Thursday, 19 February 2015

The Spanish Ulcer, A History of the Peninsular War - David Gates

The Spanish Ulcer, although an old publication in terms of more recent history's of the Peninsular War, is still an important tome in the canon of books on the subject.

Until now, it was still on my "must read before I die pile", and now I can relax having ticked that off my list. So I thought I would share my thoughts about it, in case you are, like me, back in late January, considering launching into reading the 469 pages, not including the time line, very useful order of battles, list of sources and index at the back, 557 pages in all.

This book was first published back in 1986, and I am old enough to remember the first hard back editions arriving on the shelves of certain well known book retailers. My edition is a 2001 paperback publication from De Capo Press.

Sir William Napier
In his preface to the book, David Gates makes the point that at the time of writing it, there were very few, if any, books covering the whole of the Peninsular War in as he says "reasonable dimensions which provides an in depth description of events throughout the Peninsula, without being two exhaustive".

He goes on to contrast the typical choices then available of books that were too superficial with a jingoistic attitude to the subject matter often just concentrating on Wellington and his immediate opponents, with a failure to really grasp the military and political problems facing the French.

General Maximilien Foy
Then at the other end of the scale were to be found the often multi-volume histories from Oman, Napier, Foy and Gomez de Arteche, which though masterpieces in bringing together a wealth of historical research often carried the baggage of having authors who, having taken part in the war, brought their own bias into the writing; and, considering when these books were written during and at the turn of the 19th century, the styles can often seem heavy and long winded to the modern reader. These factors added to the presentation in several long volumes make these works a marathon in engaging with. I look forward to having the time to wrestle with my Oman collection, which up to now is dipped into for reference.

He goes on to then outline his own book, in terms of being a happy medium between the two extremes outlined, with a reasonably detailed and balanced study, in one volume, with maps and statistical data, being concise but an enjoyable read. The book is intended as primarily a military history but reference is made to the political/social and economic factors that influenced the conduct of the war.

My notes above come, deliberately, from Gates' own preface, because, after reading his work, I feel he has captured the essence of it precisely in his own description. Being a typical English reading enthusiast for the history of the war, my reading list has followed that outlined by Gates and I felt his frustration at the lack of an easily accessible but balanced overview of such an important, perhaps the most important theatre of the Napoleonic wars.

What I find interesting is that since he wrote this history back in the 80's there seems to be a more modern trend circulating in pseudo-historical circles that are now pushing in another direction; that suggests that Napoleon was a misunderstood hero of free thinking republican ideals and that his wars were forced on him by deceitful European monarchies determined to maintain the status quo. This view point is just as fallacious as its predecessors and shows an equal determination to avoid facts that don't fit into the narrative.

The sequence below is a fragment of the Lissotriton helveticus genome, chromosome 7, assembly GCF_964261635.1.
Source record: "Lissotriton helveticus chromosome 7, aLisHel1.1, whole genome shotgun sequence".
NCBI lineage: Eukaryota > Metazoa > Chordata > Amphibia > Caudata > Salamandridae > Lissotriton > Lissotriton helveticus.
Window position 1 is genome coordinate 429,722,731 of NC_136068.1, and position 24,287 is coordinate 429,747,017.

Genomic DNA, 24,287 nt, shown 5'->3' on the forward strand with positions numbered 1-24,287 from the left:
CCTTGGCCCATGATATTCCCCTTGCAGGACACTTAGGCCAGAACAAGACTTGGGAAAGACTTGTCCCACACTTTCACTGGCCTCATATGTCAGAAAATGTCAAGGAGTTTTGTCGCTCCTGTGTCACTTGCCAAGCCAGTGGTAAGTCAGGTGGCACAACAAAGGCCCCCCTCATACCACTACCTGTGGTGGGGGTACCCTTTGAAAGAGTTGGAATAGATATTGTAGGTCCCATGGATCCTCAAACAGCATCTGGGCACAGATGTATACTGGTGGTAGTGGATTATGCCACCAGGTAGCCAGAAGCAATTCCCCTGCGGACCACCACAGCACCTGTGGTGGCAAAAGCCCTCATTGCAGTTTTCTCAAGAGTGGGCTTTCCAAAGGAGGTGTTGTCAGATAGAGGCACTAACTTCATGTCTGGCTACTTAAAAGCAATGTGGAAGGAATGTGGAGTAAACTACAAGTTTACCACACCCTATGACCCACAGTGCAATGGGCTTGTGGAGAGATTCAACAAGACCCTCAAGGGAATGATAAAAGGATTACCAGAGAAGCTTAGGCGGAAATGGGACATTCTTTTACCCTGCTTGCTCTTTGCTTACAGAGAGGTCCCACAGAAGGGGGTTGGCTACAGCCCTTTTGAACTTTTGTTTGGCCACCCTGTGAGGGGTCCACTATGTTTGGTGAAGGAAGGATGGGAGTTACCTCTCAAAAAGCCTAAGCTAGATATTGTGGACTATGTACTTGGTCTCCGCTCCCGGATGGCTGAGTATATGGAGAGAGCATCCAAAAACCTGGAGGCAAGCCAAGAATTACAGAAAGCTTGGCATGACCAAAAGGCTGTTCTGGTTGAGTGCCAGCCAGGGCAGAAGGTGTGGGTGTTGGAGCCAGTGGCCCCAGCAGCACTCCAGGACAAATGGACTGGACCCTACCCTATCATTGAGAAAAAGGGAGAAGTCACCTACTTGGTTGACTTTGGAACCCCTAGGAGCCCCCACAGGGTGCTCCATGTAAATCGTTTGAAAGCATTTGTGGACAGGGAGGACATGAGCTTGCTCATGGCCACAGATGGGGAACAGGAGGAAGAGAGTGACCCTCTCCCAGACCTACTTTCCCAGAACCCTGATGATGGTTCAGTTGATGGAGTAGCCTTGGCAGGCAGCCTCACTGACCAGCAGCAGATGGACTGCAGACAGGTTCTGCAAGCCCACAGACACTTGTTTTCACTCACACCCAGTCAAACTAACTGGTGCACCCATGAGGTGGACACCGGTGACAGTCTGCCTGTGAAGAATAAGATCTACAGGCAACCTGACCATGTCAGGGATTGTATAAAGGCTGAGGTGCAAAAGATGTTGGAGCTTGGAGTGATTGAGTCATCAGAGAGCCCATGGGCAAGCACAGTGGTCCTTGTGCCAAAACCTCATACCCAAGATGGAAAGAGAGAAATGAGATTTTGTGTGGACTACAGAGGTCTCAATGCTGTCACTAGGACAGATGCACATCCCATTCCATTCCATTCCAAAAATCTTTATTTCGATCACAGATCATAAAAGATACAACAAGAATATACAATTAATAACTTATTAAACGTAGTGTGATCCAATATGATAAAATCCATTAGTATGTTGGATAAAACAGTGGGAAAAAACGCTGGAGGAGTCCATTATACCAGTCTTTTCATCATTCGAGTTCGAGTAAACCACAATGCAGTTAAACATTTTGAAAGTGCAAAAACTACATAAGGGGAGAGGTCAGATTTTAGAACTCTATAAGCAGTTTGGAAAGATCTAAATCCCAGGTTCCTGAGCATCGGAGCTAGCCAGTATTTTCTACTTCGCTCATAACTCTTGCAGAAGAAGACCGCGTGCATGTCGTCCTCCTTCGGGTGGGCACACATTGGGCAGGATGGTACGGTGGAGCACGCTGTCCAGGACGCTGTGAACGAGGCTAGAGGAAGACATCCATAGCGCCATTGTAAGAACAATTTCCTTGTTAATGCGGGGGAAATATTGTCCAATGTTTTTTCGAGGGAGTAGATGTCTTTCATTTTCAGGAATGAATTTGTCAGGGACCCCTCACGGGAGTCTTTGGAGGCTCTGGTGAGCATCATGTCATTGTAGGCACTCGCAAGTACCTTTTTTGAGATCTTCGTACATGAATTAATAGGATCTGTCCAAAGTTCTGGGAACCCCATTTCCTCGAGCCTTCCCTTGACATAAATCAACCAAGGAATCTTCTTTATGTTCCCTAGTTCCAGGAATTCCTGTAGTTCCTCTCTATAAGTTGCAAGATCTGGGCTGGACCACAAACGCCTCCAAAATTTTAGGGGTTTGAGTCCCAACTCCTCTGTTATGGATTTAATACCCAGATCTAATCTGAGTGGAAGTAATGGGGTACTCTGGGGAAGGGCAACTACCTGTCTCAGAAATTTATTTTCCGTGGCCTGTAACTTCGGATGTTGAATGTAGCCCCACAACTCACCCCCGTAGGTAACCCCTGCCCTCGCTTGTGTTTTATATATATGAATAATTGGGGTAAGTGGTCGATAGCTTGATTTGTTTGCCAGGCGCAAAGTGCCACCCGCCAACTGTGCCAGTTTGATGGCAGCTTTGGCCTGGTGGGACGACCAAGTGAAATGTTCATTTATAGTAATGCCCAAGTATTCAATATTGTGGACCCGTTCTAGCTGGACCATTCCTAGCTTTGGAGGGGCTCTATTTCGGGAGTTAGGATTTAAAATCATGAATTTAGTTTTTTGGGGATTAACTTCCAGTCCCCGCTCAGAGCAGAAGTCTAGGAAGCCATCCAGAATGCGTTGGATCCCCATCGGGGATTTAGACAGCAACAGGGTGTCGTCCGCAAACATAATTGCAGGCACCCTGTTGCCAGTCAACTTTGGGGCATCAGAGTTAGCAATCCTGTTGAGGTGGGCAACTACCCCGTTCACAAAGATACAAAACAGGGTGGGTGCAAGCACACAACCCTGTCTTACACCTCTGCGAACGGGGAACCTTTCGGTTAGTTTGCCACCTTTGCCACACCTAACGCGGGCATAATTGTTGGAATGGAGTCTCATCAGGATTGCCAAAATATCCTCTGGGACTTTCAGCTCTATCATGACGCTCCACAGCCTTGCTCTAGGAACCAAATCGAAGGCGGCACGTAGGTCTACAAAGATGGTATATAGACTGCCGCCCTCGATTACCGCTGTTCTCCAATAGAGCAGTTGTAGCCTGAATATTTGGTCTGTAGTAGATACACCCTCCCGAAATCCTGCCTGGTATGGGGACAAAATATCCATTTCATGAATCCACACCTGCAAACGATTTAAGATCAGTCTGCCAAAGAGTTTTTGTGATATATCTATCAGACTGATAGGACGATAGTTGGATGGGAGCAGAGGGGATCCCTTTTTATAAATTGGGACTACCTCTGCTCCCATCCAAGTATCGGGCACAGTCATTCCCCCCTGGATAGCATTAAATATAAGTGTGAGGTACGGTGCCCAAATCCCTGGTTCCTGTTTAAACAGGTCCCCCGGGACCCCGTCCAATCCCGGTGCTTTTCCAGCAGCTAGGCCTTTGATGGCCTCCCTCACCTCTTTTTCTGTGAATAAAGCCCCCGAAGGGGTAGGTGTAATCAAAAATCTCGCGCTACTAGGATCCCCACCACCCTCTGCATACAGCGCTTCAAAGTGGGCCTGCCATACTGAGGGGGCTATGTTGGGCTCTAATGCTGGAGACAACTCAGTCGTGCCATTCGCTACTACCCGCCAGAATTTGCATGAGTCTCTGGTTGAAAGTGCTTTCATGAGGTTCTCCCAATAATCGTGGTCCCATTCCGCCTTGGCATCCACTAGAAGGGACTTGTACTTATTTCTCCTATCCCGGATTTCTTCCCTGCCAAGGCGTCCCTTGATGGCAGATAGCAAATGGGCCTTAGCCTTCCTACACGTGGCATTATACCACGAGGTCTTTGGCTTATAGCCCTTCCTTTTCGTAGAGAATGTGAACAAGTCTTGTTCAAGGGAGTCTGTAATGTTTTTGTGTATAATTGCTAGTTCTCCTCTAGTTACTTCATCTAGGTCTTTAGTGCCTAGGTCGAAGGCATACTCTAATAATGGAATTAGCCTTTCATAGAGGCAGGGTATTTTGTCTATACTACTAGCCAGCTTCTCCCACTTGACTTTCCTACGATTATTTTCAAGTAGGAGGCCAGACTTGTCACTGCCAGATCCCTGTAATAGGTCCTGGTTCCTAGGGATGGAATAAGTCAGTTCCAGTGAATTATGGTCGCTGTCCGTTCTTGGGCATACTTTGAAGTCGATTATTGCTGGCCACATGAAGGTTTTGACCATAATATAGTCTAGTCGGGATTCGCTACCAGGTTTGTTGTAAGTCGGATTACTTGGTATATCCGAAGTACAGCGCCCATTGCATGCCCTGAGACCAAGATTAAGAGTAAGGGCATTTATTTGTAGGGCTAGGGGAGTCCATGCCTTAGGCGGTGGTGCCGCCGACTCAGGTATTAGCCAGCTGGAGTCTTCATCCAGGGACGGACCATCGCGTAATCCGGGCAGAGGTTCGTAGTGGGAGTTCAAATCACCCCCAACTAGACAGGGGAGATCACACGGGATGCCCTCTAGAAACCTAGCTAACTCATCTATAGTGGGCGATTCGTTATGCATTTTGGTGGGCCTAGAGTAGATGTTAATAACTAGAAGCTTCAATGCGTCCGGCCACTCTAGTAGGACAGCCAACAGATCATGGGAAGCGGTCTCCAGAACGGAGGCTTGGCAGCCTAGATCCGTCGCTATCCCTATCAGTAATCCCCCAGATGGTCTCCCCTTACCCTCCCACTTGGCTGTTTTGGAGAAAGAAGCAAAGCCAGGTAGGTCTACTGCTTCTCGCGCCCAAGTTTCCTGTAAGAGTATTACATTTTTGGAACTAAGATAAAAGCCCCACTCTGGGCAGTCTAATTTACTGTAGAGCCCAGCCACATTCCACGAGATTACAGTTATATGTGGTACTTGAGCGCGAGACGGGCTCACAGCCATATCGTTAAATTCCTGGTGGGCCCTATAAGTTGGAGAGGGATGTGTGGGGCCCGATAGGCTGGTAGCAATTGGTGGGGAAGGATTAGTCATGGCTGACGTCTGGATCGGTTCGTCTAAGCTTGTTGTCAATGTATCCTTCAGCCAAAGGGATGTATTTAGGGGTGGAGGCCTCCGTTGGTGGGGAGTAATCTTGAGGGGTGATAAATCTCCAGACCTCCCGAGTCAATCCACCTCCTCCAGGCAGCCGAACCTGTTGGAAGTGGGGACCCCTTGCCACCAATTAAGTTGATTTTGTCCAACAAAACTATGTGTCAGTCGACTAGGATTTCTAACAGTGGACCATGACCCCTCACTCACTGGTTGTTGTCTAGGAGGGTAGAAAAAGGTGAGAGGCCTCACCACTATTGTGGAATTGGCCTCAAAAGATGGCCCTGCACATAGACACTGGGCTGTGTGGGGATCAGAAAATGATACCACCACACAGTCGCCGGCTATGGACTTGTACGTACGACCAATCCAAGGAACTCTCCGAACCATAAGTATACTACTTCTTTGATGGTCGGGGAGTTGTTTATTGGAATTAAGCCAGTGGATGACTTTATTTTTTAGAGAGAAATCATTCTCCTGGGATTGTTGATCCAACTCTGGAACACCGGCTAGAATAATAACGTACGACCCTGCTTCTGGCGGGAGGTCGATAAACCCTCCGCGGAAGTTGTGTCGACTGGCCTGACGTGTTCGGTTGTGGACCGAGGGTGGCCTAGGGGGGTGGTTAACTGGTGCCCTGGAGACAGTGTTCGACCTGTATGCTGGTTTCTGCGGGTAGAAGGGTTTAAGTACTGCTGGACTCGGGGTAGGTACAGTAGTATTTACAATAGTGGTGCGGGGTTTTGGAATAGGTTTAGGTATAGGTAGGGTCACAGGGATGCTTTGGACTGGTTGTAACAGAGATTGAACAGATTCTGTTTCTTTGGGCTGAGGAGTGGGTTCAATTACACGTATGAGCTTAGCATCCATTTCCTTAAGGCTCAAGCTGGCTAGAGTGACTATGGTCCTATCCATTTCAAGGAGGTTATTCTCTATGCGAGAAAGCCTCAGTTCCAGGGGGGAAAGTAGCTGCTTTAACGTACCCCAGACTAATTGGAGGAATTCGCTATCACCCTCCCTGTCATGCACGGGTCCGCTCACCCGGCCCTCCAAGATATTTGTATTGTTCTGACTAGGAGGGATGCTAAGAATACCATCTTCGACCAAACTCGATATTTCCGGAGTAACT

I felt that Gates gives a fair view of the performance and effectiveness of all the forces involved in the war and my clarity, particularly about what and where the Spanish forces were up to at given times during it, is much clearer. Likewise his covering of the 1813/14 campaigns by Wellington on the Franco/Spanish border has given me a better understanding of why the armies were where they fought, which to anyone trying to use some of the more recent analyses of these campaigns often leaves one struggling to interpret poorly constructed maps.

One of the battle maps from the book
On the subject of maps, I know this book came in for a lot of "flak" when it was first published with regard to the very poor battle maps in particular. I have to say that who ever advised David Gates that these maps were good enough to accompany his great writing, should have found another career in publishing. To say they are atrocious is to undermine the emphasis that that word carries.

That being said, the problem can be overcome with a copy of Colonel Nick Liscombe's Peninsular War Atlas, to help decipher the scrawled attempts at maps in Gates' book. However the strategic situation maps and the campaign area maps are not as bad and provide useful guidance as the text rolls along, and it does roll along. I found myself, one evening,reading about Fuentes d'Onoro and Albuera in one session and feeling that I had got the key points from both actions, which gave me confidence when covering actions I was less familiar with.

One aspect of the book that might be particularly useful from a wargamers perspective are the handy army battle orders contained at the back. These orbats summaries the state of the armies in the peninsula throughout the war and at specific battles, given in numbers of men by brigade/division and the number of battalions, plus guns and cavalry squadrons, Very useful data for pulling campaign orbats together.

I am very pleased to have this book in the reference library and equally pleased to have spent the time reading it. If you want to get an easily digestible book on the whole Peninsular War the "The Spanish Ulcer" is a must read.

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